Shaun King (YouTube/The Young Turks)

Weaponizing CPS: Shaun King says a troll called in a phony child services complaint on his family

The activist and columnist claims an anonymous tip brought a false complaint of neglect against him and his wife


Mary Elizabeth Williams
August 3, 2018 11:00PM (UTC)

"It's been a completely crazy 48 hours," Shaun King declared in a video posted on Twitter Friday morning. The galvanizing civil rights activist and Intercept columnist is no stranger to crazy timelines. Since his rise to prominence as an outspoken figure in the Black Lives Matter movement, he's been repeatedly subjected to conspiracy theories about his racial identity. He says he gets death threats so regularly that "When I leave my house my wife & kids regularly hug and kiss me like it could be the last time they see me." But this week has been different. On Wednesday, he took to social media to say, "Someone hateful has targeted my children tonight. The lowest moment of my life as a leader. Pray for us. We’re safe, but deeply humiliated."

In a series of tweets, King said that while getting ready for his daughter's musical performance that evening, a woman showed up downstairs at their building "to talk to you about childcare for your kids." He said the woman knew his children's names, that she "demanded" to see them because "she worked for New York Child Services (ACS) and that "a formal complaint had been filed that my wife and I had abandoned our children and allowed them to do drugs." King says he then was put in touch with the woman's supervisor, "who then said if I did not allow New York Child Services to interview my children that they were going to call the police." He then asserted that he was in no way going to permit this and that "an anonymous troll has weaponized New York’s Department of Child Services against my whole family by filing false reports of neglect and drug use by our children."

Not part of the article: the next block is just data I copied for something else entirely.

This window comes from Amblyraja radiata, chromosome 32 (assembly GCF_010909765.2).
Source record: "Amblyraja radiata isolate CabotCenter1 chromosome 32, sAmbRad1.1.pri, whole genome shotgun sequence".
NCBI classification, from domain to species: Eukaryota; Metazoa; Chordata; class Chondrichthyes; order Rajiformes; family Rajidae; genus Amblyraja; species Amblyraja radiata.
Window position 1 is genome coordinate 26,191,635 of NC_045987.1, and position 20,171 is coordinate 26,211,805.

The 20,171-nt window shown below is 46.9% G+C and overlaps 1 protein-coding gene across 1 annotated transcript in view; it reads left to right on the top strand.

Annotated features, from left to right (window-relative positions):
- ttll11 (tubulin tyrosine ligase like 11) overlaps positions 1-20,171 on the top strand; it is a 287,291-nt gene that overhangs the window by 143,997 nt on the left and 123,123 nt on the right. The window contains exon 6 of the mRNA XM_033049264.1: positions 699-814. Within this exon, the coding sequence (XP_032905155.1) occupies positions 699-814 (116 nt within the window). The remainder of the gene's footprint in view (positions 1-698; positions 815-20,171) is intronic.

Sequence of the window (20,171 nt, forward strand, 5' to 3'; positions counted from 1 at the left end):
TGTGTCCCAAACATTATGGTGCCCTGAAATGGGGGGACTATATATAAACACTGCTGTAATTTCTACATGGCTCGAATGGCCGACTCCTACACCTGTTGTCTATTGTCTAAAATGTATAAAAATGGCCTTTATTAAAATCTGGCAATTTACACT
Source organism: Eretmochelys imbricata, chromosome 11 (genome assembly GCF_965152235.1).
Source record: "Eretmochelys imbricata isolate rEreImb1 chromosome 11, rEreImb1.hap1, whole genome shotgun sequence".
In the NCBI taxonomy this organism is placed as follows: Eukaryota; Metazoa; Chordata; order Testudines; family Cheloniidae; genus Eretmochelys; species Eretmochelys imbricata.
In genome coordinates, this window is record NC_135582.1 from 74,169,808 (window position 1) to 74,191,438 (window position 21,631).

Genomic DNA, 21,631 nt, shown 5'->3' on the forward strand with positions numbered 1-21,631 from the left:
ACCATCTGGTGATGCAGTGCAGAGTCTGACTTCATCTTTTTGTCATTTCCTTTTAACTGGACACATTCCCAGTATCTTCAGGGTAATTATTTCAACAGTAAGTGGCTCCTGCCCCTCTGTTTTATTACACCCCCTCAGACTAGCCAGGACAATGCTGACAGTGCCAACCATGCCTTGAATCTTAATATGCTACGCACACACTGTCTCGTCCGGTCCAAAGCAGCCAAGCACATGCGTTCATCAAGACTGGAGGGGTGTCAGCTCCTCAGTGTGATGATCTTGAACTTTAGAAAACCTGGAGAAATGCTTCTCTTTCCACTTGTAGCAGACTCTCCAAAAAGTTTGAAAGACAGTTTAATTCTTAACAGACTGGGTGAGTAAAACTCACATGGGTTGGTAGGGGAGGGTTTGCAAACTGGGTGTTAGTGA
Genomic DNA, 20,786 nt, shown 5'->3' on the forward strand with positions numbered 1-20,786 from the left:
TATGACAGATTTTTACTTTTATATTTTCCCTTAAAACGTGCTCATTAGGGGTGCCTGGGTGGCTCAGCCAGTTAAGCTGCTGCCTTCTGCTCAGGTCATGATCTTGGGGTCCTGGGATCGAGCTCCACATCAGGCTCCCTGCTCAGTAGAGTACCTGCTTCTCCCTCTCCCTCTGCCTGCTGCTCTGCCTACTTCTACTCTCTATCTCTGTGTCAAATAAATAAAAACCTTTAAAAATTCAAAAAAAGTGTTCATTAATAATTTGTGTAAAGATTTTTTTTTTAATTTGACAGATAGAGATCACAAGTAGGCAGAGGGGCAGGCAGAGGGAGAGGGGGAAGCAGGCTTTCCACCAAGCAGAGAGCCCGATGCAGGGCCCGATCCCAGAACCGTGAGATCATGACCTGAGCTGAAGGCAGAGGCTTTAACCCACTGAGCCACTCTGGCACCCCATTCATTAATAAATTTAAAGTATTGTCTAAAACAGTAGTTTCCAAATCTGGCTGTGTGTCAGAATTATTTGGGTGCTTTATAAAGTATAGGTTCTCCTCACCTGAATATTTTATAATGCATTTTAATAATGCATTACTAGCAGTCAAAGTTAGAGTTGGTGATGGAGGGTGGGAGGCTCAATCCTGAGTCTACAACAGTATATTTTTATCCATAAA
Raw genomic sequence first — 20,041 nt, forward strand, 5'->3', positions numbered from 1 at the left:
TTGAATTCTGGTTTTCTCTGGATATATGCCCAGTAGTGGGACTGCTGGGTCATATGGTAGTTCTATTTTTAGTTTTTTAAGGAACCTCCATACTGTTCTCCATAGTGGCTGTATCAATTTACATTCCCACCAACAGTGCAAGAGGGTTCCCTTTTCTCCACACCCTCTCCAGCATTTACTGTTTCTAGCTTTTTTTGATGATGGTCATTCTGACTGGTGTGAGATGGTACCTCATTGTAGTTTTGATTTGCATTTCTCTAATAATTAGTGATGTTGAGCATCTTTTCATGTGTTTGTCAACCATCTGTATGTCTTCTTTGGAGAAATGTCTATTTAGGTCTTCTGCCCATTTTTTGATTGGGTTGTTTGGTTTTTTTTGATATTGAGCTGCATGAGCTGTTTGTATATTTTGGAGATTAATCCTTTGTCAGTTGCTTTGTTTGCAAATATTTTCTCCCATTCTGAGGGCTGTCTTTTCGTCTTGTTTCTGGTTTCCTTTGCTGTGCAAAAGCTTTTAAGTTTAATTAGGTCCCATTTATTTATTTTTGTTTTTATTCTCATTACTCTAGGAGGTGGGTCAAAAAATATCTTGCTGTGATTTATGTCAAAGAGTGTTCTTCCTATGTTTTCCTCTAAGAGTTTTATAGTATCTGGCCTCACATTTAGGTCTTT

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On Thursday, he updated the story to say that "New York Child Services now wants to interview each of our children, alone, without us in the room, because of a single report that they admit was anonymous." Then on Friday morning, King said in his video that NYU law school has taken on the case, which he expects to go on for a few months.

"It's clearly just an anonymous troll," he noted. "My wife and I go out of our way to take care of our kids…. What I've learned is that these systems are weaponized against everyday people every single day. People who don't have a million followers on Twitter… or a budget to hire an attorney."

King is accurate in that assessment. Reason points out this week that the American Journal of Public Health estimates that "37 percent of American kids will receive a visit from CPS… and if they're African American, the rate is 53 percent." And whomever is behind the call to Child Services on King, this year has already revealed the high prevalence of white people calling the authorities on people of color on the most specious of excuses. (Barbecue Becky begat Permit Patty begat Pool Patrol Paula, ad nauseam.)

But what King describes as the "weaponized" deployment of CPS is a particularly insidious practice, because just like family separation, it uses children as pawns in a vindictive game. Online legal and parenting forums are full of posts from terrified parents caught in bitter custody battles who claim their exes have used CPS against them. "I know people that are afraid to answer their doorbell because they are scared it will be CPS over some bs," writes one woman in a discussion group. "Ex has now filed 5 claims with CPS that have all come back unsubstantiated," writes a man in another. "She continues to tell me that she will file more."